Recognizing and treating symptoms of spinal stenosis
Spinal stenosis symptoms tend to worsen over time
Spinal stenosis is often a result of a degenerative spine condition that is causing the space between the spine and the walls of the spinal canal to narrow. These conditions are often a degenerative spine condition, like a herniated disc or bulging disc, bone spurs, or arthritis of the spine.
As the name denotes, degenerative spine conditions are conditions that develop over time and gradually degenerate. Because the spine develops degenerative conditions after years of wear and tear and sometimes weight gain, the symptoms will develop slowly and continually worsen if not treated. If a nerve root becomes pinched in the narrowing spinal canal, the continually increasing pressure on the pinched nerve over time will only make the symptoms worse.
In order to help avoid debilitating pain, it is important to recognize the symptoms of spinal stenosis or another degenerative spine condition early on so you and your physician can work together to find an effective treatment option.
Recognizing spinal stenosis symptoms
The symptoms of spinal stenosis are really just symptoms of nerve compression because the pinched nerve in the narrowed spinal canal is the source of pain and discomfort. Because the spinal canal allows nerve pathways to travel from the spine out to the extremities, a pinched nerve in the spinal canal could result in both local pain at the spine and radiating pain into the nearby extremity.
For example, if spinal narrowing leads to a compressed nerve root in the lower back, it could lead to a loss of sensation or motor function in the buttocks, thighs, calves or feet. Similarly, nerve root compression in the neck (cervical) region of the spine could affect the upper back, arms or hands.
If you begin to experience pain and other symptoms in the extremities that are not otherwise explainable, it is important to see a physician as soon as possible to obtain a diagnosis. This is particularly important if the symptoms are chronic, which means they recur or are constantly felt for a month or longer. Left untreated, spinal stenosis symptoms can worsen and may ultimately cause a decrease in your quality of life.
Treatment options for spinal stenosis symptoms
If detected early, many forms of spinal stenosis can be effectively treated through nonsurgical treatments, such as physical therapy and yoga — two options that stretch and strengthen the spine to relieve pressure on the pinched nerve. Other conservative treatments include pain medication, cortisone injections and chiropractic care.
Some patients may require surgical treatment if all conservative treatments have been exhausted and pain relief has not been achieved. In this case, the minimally invasive surgery at USA Spine Care can help provide pain relief for patients suffering from spinal stenosis.
Depending on the cause of the spinal stenosis, our surgeons may recommend a minimally invasive decompression surgery or a minimally invasive stabilization surgery. Our decompression surgery removes a small portion of a damaged disc or bone spur in order to make more room in the spinal canal and relieve pressure on a trapped nerve. A stabilization procedure removes a larger portion of spinal anatomy and replaces it with a surgical implant and/or bone grafts from the patient’s own body.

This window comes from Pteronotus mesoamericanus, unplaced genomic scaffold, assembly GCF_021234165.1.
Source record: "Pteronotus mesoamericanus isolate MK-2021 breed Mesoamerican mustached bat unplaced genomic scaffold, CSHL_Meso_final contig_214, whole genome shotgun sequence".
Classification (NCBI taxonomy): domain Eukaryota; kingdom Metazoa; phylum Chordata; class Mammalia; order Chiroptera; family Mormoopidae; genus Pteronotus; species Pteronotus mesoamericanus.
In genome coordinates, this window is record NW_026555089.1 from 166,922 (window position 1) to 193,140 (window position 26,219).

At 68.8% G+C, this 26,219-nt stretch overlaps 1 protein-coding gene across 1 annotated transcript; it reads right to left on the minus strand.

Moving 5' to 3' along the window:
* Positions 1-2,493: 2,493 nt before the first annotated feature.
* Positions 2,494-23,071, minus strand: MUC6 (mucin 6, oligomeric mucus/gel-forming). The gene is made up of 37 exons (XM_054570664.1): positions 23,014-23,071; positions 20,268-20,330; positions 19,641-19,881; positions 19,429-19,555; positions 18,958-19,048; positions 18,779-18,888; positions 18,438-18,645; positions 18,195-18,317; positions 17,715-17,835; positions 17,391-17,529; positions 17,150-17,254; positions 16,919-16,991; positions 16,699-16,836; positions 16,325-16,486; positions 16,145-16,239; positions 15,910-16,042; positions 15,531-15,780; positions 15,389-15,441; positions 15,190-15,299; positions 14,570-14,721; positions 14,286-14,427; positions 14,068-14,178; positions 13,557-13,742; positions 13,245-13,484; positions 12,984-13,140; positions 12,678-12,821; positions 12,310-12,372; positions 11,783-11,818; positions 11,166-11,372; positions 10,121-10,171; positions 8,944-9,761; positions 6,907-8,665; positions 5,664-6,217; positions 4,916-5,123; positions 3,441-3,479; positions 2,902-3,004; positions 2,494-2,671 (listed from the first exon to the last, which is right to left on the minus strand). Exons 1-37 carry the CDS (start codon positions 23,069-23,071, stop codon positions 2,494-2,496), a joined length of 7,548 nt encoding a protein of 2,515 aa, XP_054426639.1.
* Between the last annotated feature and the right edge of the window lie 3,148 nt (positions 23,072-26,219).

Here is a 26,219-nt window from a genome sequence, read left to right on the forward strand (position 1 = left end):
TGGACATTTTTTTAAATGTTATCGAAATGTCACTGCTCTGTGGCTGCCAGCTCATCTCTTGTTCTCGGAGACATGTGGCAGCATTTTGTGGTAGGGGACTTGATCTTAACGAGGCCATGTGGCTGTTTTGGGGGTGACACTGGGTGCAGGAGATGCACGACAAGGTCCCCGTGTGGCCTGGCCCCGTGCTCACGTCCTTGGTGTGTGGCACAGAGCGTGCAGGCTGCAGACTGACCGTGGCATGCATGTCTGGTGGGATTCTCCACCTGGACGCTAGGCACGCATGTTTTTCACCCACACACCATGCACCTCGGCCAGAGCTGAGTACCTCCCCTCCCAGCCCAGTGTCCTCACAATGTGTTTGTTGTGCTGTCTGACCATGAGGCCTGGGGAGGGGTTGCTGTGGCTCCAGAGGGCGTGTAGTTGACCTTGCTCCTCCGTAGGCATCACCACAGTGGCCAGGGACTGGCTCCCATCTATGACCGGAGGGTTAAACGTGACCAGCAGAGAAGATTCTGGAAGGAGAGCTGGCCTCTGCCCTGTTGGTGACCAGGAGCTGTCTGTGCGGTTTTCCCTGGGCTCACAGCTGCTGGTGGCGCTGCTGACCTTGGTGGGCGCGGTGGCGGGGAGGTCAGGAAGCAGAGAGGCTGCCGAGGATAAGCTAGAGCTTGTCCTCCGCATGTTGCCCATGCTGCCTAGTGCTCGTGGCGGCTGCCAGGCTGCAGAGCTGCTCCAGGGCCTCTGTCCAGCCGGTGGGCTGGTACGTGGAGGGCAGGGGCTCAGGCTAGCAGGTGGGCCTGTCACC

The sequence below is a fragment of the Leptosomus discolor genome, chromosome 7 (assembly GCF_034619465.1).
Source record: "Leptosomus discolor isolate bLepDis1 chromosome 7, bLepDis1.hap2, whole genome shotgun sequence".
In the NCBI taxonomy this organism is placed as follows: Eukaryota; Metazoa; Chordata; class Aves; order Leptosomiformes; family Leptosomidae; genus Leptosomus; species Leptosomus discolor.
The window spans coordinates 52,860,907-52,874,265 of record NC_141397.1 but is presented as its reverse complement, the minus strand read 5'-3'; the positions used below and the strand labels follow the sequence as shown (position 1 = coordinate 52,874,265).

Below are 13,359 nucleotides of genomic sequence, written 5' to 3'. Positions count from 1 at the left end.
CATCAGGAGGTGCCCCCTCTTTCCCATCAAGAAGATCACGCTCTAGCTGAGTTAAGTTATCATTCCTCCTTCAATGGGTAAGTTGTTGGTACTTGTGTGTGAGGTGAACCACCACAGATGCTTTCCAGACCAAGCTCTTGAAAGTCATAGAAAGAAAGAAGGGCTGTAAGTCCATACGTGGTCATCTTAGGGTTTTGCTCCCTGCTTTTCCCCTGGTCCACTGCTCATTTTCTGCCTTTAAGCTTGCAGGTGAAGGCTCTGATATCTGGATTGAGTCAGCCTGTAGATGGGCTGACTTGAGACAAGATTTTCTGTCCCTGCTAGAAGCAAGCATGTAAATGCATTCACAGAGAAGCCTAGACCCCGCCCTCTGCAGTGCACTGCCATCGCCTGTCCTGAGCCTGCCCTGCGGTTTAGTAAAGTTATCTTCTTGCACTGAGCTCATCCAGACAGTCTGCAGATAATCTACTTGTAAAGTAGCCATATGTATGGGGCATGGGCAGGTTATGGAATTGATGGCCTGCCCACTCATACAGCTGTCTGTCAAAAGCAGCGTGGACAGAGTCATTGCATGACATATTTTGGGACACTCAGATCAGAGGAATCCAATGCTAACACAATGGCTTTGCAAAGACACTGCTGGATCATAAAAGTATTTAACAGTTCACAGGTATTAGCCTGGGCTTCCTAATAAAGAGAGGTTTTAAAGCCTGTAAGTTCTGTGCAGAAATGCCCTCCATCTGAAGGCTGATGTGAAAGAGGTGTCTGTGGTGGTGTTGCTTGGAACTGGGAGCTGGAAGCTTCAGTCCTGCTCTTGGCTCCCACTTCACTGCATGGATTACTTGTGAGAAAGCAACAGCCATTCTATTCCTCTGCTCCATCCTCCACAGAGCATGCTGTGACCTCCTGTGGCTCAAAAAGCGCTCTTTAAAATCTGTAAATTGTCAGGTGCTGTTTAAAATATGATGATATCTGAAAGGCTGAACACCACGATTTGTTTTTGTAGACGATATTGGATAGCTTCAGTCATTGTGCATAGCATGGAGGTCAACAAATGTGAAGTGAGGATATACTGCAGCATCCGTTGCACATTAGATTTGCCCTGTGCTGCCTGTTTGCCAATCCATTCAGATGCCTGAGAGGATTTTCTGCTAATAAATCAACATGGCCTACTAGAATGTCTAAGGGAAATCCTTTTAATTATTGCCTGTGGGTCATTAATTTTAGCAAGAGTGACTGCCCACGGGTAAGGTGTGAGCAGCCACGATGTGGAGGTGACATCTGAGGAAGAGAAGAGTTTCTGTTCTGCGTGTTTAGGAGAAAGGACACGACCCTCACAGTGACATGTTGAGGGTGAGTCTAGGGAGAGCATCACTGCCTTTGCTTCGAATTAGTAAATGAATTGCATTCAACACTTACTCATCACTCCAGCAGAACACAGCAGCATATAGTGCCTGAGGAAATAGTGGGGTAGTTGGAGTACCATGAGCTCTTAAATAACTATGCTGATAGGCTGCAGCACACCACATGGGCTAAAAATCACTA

Our minimally invasive spine surgery has helped more than 75,000 patients find relief from chronic neck and back pain and has earned a 98 percent patient satisfaction^ score. For more information about how our minimally invasive spine surgery can help treat your spinal stenosis, contact us today. Our team can provide you with a free MRI review* and help determine if you are a candidate for our outpatient procedures.
Learn more today
If you're living with spinal stenosis in the upper spine and searching for relief, reach out to USA Spine Care for help. Our multidisciplinary team is dedicated to helping people develop the right care plan to reach treatment goals and achieve lasting relief.
Patients can expect recovery to last 4-6 weeks in most cases (depending on the complexity of your condition). People who choose minimally invasive spine surgery recover faster and get back to work sooner than those who choose open back surgery. Read more in the links below: Recovery After a ProcedureWhat to ExpectRecovery Times
Problems from anesthesia.
A deep infection in the surgical wound.
A skin infection.
Nerve injury, including weakness, numbness, or paralysis.
Tears in the fibrous tissue that covers the spinal cord and the nerve near the spinal cord. These tears may require more surgery.
Trouble passing urine, or loss of bladder or bowel control.
Long-term (chronic) pain, which happens after surgery in some cases.
The chance that the surgery won't relieve your symptoms. And even if you get better with surgery, there is a chance that you may get new symptoms in the future.
Death from problems caused by surgery, but this is rare.
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^Results are typical, but not guaranteed, each patients experience with spine surgery will differ.
For more information, visit usaspinecare.com/results. The information contained on this website is for educational purposes only, and is not intended to serve as a replacement for a medical diagnosis.
*Our MRI review is an informational review of the MRI report that you provide to us and is not a form of diagnosis. A diagnosis and a final determination of whether you may benefit from treatment at USA Spine Care can only be made after you have been physically examined by our medical professionals at USA Spine Care. The MRI review has no value and will not be billed.